Blurb: Put a workaholic Yankee together with an amiable Southerner and watch the sparks fly! Annabelle travels to Charleston, where she stumbles across the trail of a long-buried Civil War mystery and along the way finds steamy passion, steadfast friends, mortal danger, and the love of her life. Well-known journalist Annabelle Carlyle is stunned by the personal twist of her latest assignment: her best friend Vanessa is missing. Annabelle goes undercover in the Old South to search for answers. Full of thick accents and a way of life rooted in the past, Charleston is as foreign and strange a place as any she's visited. Before finding a single clue, Annabelle encounters a sexy man she can't shake. Tall, dark and charming, Mark Dering is happy to show the gorgeous Yankee his hometown. He's captivated by the quick witted, quick tempered redhead. But when they're shot at, he realizes she's far more than just another tourist. Soon they're deep into a mystery that goes way back to the Civil War. For once Annabelle is in over her head. Desperate to find Vanessa, she reluctantly accepts Mark's help and it isn't long before romance blooms. The stakes grow higher when a body is discovered. Someone is willing to kill to keep a century old Confederate secret hidden. With her best friend missing and a killer on the loose, it's the worst possible moment for Mark to try and unlock Annabelle's heart. Or is love exactly what her life's been missing?
Step into the world of Carolina Heat.......
Annabelle pushed through the baggage claim doors and stopped dead as a dense wall of humid air immobilized her. No, it was more like being slowly smothered. The humidity was a wet blanket lying over the entire city of Charleston and it sapped the tiniest dreg of energy she had left.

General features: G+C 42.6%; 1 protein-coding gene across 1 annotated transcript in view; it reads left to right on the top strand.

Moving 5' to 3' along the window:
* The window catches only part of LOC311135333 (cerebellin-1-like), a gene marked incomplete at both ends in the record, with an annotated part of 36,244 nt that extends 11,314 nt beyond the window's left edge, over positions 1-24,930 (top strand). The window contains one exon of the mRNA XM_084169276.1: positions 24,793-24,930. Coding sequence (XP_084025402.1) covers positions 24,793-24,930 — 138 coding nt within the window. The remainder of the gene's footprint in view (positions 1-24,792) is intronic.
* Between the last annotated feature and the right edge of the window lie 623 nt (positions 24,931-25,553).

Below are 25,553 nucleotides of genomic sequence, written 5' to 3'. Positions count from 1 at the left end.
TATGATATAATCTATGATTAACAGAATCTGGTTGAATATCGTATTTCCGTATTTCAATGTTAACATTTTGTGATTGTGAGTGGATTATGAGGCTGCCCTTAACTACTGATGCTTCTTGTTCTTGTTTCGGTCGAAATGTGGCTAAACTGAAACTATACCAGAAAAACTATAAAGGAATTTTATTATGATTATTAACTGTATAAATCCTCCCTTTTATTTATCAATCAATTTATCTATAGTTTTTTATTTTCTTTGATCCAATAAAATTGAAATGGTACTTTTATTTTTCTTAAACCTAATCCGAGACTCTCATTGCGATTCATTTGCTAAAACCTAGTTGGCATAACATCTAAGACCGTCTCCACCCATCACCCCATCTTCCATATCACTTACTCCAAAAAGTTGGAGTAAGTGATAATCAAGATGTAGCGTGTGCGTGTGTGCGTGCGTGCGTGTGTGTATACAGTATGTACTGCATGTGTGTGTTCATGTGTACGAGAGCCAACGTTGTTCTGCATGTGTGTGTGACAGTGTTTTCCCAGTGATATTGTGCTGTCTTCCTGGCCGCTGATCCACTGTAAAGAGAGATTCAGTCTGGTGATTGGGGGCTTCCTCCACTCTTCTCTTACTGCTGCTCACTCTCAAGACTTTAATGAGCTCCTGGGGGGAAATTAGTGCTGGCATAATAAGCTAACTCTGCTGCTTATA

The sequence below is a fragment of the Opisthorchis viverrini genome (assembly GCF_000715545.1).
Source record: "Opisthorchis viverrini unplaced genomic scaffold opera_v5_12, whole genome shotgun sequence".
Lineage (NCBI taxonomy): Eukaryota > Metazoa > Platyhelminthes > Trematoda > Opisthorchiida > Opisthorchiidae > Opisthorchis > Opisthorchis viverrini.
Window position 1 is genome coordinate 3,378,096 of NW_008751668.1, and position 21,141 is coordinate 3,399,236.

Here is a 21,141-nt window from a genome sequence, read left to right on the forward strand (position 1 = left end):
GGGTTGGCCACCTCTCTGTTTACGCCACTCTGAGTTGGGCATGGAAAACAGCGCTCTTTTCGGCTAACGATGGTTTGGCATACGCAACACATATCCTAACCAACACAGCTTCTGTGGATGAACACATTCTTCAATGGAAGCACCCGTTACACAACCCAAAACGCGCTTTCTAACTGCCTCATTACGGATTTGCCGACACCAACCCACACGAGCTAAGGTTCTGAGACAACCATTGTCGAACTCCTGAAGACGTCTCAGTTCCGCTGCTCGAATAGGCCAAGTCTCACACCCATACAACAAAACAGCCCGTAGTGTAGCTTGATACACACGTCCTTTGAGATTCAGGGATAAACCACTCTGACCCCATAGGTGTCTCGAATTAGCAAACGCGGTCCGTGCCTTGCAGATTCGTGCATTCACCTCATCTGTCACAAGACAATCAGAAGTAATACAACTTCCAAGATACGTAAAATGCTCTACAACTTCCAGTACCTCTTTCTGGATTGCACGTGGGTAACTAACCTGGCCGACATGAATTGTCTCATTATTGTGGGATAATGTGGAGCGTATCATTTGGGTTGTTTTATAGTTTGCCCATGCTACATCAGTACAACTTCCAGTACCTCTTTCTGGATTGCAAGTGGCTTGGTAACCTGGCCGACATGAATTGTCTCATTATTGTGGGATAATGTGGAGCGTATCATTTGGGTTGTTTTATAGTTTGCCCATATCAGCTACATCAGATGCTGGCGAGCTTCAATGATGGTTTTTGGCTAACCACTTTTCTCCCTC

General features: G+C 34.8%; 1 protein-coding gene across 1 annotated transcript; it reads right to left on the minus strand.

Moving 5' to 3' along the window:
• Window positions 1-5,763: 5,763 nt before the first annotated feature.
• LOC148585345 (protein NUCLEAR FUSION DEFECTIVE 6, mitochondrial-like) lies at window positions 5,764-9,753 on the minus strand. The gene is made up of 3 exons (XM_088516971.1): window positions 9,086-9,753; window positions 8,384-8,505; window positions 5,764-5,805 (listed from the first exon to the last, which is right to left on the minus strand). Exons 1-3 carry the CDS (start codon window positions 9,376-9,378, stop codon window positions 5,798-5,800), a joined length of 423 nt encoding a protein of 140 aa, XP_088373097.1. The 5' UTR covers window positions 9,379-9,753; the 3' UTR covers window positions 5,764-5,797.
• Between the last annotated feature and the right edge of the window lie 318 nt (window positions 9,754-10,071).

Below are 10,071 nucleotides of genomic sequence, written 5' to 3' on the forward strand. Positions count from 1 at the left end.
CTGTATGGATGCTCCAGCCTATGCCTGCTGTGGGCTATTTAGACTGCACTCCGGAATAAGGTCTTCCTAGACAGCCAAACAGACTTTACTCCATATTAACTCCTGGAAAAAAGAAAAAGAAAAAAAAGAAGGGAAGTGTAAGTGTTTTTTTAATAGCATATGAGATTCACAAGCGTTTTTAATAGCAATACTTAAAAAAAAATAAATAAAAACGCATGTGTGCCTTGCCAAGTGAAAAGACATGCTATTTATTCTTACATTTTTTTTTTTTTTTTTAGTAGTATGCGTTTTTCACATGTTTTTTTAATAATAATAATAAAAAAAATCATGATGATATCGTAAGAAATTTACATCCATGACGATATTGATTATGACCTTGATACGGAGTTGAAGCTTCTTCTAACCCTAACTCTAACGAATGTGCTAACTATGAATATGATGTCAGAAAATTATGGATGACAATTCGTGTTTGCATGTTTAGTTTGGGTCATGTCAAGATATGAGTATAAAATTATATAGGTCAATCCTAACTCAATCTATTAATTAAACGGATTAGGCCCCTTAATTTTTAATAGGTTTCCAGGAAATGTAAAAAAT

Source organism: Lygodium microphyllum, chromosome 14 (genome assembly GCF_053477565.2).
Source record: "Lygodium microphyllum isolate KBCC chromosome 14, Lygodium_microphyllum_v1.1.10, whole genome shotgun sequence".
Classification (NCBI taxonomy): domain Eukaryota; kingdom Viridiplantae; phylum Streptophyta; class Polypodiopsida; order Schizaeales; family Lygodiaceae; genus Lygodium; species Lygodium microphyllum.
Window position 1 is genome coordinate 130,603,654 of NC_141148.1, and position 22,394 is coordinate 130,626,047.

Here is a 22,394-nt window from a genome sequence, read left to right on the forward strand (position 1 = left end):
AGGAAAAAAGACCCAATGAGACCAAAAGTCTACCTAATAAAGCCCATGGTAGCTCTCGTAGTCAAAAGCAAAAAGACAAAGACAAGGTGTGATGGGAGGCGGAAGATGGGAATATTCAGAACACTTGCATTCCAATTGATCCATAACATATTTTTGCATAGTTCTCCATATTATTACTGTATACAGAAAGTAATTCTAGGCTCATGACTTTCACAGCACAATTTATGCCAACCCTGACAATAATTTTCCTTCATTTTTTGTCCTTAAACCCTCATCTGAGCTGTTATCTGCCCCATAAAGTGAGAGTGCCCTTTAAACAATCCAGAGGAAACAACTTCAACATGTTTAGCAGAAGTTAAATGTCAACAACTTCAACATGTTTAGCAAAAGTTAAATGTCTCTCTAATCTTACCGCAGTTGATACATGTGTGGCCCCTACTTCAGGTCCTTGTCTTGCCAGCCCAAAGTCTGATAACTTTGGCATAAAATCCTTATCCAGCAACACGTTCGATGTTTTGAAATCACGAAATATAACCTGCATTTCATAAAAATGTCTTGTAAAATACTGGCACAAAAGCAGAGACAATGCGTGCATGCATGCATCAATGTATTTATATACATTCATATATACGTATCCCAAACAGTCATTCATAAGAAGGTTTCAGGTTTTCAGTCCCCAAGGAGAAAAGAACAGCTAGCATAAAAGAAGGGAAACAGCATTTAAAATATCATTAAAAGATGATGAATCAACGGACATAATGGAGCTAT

Spotting a cab idling in the pick-up lane she hurried forward, wincing as her laptop case banged against her hip. A quick shrug brought the strap back onto her shoulder. It also threw her off balance enough to slip right off the edge of the curb. Her knees crumpled. Exhaustion dulled her reflexes, so she was on her way to the ground when a well-muscled arm sprinkled with curly black hair shot forward and grabbed her wrists, keeping her upright. "Careful there. I guess it's too late to tell you to watch your step?" Annabelle stared at him for a moment without responding. The only thought in her brain was Wow! The man had to be several inches over six feet, and every speck of skin she could see was tanned. The way his muscles bulged under the plain white T-shirt told her his amazing physique didn't come from weekly visits to a gym. And were those really dimples bracketing his smile? "Uh, thanks," she said belatedly. This behavior was ridiculous. She'd interviewed world leaders, celebrities, but was struck dumb by a complete stranger in an airport parking lot? Another part of her brain catalogued how well his deep black eyes were offset by his olive complexion and thick, black wavy hair. "Are you okay?" "What? Oh, yes, I'm fine. Apparently too tired to walk a straight line, but overall I'll live." His dimples deepened. "Good to hear." "Thanks for catching me. The way my day's gone, I would've fallen and broken my wrist." "Pleasure's all mine. Now I can scratch `rescue damsel in distress' off my to-do list." "Hmmm. When you look at it like that, it's almost as if I did you a favor," Annabelle teased. "Then I should pay you back. Would you let me buy you a drink?" This guy was smooth. And fast. On the other hand, this was the most fun she'd had in days. He cocked his head to the side. "Come on, take a chance. I promise – no nefarious schemes. I'm gainfully employed, straight, single, and I think this could be fate. After all, it isn't every day a gorgeous redhead falls right into my lap." "I appreciate the offer, but I don't even know your name," she stalled. "I'm Mark." "Annabelle." "It's a genuine pleasure to meet you, Miss Annabelle." His voice was flat out amazing. The vowels oozed like warm honey from between the consonants. This was her first encounter with such a thick Southern accent, and she was completely enthralled by his slow Charlestonian drawl. She realized her hand was still clasped in his, and abruptly pulled free. Annabelle didn't make a practice of standing in the middle of the street gaping at a man, even if he was unbelievably handsome in a brawny sort of way. As an investigative reporter she was used to meeting people, quickly cataloging her first impressions, and moving on. Being phased by a syrupy accent must be an oddity brought on by the extreme heat, she decided. This weather was enough to melt even her composure!